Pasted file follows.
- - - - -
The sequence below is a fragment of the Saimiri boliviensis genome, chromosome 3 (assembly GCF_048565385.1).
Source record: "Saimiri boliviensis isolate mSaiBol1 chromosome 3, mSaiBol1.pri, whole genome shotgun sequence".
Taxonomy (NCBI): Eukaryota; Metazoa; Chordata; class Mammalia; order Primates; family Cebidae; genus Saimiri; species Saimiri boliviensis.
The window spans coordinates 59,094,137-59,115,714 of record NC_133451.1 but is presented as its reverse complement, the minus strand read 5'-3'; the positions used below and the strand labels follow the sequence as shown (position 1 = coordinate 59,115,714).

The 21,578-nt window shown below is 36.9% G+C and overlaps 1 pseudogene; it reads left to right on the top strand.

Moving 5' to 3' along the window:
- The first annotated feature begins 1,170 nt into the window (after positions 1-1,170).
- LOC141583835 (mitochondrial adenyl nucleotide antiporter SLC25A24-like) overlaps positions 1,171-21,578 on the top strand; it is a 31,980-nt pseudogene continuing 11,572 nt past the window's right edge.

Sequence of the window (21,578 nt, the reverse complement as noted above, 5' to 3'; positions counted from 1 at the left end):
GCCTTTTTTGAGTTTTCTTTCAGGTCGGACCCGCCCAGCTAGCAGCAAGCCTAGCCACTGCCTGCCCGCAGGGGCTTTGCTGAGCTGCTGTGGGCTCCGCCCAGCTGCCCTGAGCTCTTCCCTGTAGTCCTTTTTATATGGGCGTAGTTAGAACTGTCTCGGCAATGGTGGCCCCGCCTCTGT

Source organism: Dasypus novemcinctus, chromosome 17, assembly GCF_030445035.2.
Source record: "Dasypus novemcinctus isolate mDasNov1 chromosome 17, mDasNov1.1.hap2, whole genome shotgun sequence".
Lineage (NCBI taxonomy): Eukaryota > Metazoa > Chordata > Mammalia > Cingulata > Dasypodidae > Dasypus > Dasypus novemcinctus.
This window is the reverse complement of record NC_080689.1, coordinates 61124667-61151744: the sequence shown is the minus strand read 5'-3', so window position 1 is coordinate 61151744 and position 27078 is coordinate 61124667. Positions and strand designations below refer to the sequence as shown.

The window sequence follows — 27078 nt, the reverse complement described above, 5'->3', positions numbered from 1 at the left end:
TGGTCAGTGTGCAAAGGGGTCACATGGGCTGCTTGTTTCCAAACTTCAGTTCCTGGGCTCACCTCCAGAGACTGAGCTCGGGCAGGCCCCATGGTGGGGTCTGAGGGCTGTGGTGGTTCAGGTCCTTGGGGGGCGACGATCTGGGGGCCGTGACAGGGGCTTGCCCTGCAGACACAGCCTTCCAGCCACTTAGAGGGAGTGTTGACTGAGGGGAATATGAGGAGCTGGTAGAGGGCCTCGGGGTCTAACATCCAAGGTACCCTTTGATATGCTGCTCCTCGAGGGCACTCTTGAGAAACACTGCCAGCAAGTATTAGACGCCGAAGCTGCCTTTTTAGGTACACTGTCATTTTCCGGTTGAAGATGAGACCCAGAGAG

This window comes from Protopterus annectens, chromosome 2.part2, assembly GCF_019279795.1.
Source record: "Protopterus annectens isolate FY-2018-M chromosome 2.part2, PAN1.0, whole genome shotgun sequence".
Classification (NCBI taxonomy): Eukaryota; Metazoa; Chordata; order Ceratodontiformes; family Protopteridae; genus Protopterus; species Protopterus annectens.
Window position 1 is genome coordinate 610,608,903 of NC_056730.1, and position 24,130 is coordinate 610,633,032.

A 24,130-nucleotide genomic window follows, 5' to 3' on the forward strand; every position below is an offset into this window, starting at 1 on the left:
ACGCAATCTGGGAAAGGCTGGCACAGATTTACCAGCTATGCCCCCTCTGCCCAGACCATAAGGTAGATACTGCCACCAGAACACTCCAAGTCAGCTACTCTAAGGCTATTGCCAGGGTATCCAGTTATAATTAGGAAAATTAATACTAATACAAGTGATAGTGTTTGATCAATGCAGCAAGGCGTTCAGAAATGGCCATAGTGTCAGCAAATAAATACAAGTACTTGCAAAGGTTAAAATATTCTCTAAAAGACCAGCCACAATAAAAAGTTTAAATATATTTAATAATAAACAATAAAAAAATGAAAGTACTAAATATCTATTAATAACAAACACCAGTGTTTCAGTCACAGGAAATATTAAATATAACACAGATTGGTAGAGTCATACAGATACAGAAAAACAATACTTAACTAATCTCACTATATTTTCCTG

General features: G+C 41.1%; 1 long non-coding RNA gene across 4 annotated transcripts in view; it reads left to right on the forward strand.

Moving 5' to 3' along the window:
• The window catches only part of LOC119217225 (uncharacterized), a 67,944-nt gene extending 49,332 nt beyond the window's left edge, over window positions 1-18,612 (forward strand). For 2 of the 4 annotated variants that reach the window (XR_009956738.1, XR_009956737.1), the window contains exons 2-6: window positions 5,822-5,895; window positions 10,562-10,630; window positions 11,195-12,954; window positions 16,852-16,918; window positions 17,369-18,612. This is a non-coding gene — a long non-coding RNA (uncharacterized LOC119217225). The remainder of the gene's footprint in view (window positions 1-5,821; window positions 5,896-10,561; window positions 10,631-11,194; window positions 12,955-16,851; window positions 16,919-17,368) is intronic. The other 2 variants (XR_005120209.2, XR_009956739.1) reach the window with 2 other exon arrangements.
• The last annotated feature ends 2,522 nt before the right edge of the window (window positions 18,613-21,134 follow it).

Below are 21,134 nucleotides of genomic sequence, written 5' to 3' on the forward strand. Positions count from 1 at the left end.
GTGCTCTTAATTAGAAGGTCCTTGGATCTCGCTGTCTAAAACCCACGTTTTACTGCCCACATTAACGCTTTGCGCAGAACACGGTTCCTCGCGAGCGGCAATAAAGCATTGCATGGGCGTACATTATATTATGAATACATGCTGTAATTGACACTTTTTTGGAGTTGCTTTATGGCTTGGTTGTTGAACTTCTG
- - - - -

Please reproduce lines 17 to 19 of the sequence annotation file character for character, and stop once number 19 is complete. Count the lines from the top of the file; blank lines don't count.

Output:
This window comes from Protopterus annectens, chromosome 2.part2, assembly GCF_019279795.1.
Source record: "Protopterus annectens isolate FY-2018-M chromosome 2.part2, PAN1.0, whole genome shotgun sequence".
Classification (NCBI taxonomy): Eukaryota; Metazoa; Chordata; order Ceratodontiformes; family Protopteridae; genus Protopterus; species Protopterus annectens.